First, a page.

Head down to Piccadilly tube station and then once again walk along to the Royal Academy. But this time, instead of crossing the concourse, rotating through the revolving doorway and following the rest of the whirling crowds into the great carousel jamboree of the annual Summer Show exhibition extravaganza, I dodge past them all, turn left at the top of the grand staircase and slip out through the unmarked back door that leads onto another separate supplementary set of stairs. It may sound like a slightly convoluted manoeuvre but it really is the official recommended route to get to the Sackler Wing, the modern annex that was so cleverly attached to the main Academy buildings by Norman Foster nearly thirty years ago. And the reason that there’s no more obvious grand entablatured ingress or other flashy architectonic announcement leading into this extra additional add-on exhibition space, has nothing to do with the modish Postmodern architectural practices of the time of its construction, still less any unduly modest desire for anonymised discretion on behalf of its benefactual sponsors. No, it’s more to do with the simple matter of the complicated logistics that arise when trying to jam a modern cubistic gallery space onto the top of, and squeeze it in between the interstices of, the original old buildings of Burlington House. In retrospect, it was a feat very cleverly managed and one that still impresses me every time I walk up the enclosed glass stairwell that leads to its corridor of an entrance and seems to place any visitors both inside and outside the buildings at the very same time – ascending the steps that are interior while brushing against the brickwork that’s exterior and simultaneously peering in through the windows to gawp at the offices of the administrative staff, not that there ever seems to be anyone ever actually sitting behind a desk actively administrating.
Nevertheless, while these Escher-like edifices may provide a brilliantly sophisticated solution to a devilishly difficult design problem, the end result is the awkward approach route described above as well as the unsatisfactory absence of a suitably appropriate introductory entrance. Then again, perhaps architecture is inevitably the art of the unideal, a continual compromise that pits planning dreams against practical realities although, in this particular case, it would be hard to argue that the end result didn’t justify the meandering of the means.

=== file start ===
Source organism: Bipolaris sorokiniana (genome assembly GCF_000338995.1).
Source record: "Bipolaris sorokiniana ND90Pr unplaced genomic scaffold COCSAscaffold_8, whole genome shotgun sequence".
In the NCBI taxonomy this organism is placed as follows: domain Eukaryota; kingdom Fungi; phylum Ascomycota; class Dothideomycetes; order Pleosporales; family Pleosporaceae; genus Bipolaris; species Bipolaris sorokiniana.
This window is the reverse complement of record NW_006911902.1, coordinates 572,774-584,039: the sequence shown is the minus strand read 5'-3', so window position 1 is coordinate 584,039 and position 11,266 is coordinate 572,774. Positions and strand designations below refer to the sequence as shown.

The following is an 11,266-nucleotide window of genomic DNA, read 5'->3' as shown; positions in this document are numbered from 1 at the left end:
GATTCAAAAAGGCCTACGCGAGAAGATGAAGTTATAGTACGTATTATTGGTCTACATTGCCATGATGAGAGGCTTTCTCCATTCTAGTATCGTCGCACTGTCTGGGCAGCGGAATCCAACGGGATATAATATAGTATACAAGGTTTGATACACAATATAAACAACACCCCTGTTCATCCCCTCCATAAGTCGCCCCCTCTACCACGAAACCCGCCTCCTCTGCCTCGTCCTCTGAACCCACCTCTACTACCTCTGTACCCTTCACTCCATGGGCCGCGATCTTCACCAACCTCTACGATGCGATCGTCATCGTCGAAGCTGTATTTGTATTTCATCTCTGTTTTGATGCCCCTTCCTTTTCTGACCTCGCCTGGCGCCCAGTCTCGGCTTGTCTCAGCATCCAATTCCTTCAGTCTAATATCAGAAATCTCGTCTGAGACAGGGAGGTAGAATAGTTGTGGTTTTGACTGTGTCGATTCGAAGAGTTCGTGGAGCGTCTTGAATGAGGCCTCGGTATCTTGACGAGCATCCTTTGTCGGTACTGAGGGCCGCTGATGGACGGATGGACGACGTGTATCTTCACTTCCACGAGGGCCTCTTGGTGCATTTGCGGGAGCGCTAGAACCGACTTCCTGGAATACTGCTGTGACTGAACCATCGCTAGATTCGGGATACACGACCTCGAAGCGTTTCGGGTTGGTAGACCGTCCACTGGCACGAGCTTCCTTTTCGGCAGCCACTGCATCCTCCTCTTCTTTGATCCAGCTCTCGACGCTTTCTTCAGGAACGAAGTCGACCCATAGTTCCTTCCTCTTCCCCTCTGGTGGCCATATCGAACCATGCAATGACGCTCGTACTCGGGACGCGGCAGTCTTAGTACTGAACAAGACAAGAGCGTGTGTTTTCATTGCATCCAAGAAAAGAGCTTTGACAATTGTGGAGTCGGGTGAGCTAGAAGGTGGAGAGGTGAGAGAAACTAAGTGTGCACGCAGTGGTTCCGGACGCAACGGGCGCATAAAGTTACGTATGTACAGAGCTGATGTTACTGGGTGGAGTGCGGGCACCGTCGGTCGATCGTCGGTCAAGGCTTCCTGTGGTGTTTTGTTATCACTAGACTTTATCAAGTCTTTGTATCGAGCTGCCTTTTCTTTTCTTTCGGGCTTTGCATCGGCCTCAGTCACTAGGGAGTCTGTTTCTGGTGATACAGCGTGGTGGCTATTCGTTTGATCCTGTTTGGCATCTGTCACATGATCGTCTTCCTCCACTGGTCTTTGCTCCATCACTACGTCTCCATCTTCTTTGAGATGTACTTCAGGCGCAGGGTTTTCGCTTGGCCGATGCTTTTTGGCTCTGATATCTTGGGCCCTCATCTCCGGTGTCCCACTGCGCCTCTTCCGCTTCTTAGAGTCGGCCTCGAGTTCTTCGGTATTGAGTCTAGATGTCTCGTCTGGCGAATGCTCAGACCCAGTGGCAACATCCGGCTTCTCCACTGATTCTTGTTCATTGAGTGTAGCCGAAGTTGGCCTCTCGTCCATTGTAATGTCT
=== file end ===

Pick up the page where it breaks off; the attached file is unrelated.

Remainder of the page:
Of course, more recently, other reasons have come into play as to why some visitors might feel slightly circumspect about stepping over the threshold into this particular display space, and that’s due to the surname of the eponymous financial backers who funded its creation: Jillian and Arthur M Sackler. It’s a tag that has, unfortunately, become horribly associated with the curse of opioid addiction currently having such devastating effect in the US although, as far as my very cursory google researches suggest, the branch of the family that funded the Royal Academy building were otherwise unconnected with the near relatives who did indeed benefit from what seems to be the most appalling example of quasi-formalised drug pushery.
Anyway, I definitely hope so although, even were that not to be the case, when it comes to matters of boycotting exhibitions supported by dodgy donors, I confess that I’m by no means as certain as to the correct moral decision-making process as some others seem to be. When I was a smoker I certainly didn’t see any problem with the National Portrait Gallery gaining sponsorship from my personally preferred brand of Players cigarettes and now that they’ve switched over to sucking on the oily BP teat, I feel somewhat compromised when considering condemning their anti-environmentalist standpoint since I’m only too happy to accept lifts in cars that run on the petrol from their pumps, or those of their competitor’s.